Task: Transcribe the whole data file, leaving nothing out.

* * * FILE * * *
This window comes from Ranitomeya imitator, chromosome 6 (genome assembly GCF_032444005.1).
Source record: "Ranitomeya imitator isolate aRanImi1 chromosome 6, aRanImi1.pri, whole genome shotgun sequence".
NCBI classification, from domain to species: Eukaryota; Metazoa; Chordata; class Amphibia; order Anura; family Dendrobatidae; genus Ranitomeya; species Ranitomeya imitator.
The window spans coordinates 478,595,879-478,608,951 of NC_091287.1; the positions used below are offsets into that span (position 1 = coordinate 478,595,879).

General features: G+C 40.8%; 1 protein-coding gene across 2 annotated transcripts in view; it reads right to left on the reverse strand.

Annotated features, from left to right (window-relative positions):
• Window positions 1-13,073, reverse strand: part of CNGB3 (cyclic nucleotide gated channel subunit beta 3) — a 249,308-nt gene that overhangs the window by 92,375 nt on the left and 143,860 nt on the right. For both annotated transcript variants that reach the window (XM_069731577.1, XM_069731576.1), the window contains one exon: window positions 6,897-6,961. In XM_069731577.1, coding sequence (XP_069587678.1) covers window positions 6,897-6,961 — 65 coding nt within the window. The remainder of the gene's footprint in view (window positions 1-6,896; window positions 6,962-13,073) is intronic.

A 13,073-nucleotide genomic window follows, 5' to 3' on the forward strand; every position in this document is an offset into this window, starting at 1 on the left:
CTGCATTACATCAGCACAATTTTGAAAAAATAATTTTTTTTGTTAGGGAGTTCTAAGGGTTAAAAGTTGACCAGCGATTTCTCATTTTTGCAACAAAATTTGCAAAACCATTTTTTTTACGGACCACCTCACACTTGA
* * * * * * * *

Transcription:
This window comes from Ranitomeya imitator, chromosome 6 (genome assembly GCF_032444005.1).
Source record: "Ranitomeya imitator isolate aRanImi1 chromosome 6, aRanImi1.pri, whole genome shotgun sequence".
NCBI classification, from domain to species: Eukaryota; Metazoa; Chordata; class Amphibia; order Anura; family Dendrobatidae; genus Ranitomeya; species Ranitomeya imitator.
The window spans coordinates 478,595,879-478,608,951 of NC_091287.1; the positions used below are offsets into that span (position 1 = coordinate 478,595,879).

General features: G+C 40.8%; 1 protein-coding gene across 2 annotated transcripts in view; it reads right to left on the reverse strand.

Annotated features, from left to right (window-relative positions):
• Window positions 1-13,073, reverse strand: part of CNGB3 (cyclic nucleotide gated channel subunit beta 3) — a 249,308-nt gene that overhangs the window by 92,375 nt on the left and 143,860 nt on the right. For both annotated transcript variants that reach the window (XM_069731577.1, XM_069731576.1), the window contains one exon: window positions 6,897-6,961. In XM_069731577.1, coding sequence (XP_069587678.1) covers window positions 6,897-6,961 — 65 coding nt within the window. The remainder of the gene's footprint in view (window positions 1-6,896; window positions 6,962-13,073) is intronic.

A 13,073-nucleotide genomic window follows, 5' to 3' on the forward strand; every position in this document is an offset into this window, starting at 1 on the left:
CTGCATTACATCAGCACAATTTTGAAAAAATAATTTTTTTTGTTAGGGAGTTCTAAGGGTTAAAAGTTGACCAGCGATTTCTCATTTTTGCAACAAAATTTGCAAAACCATTTTTTTTACGGACCACCTCACACTTGA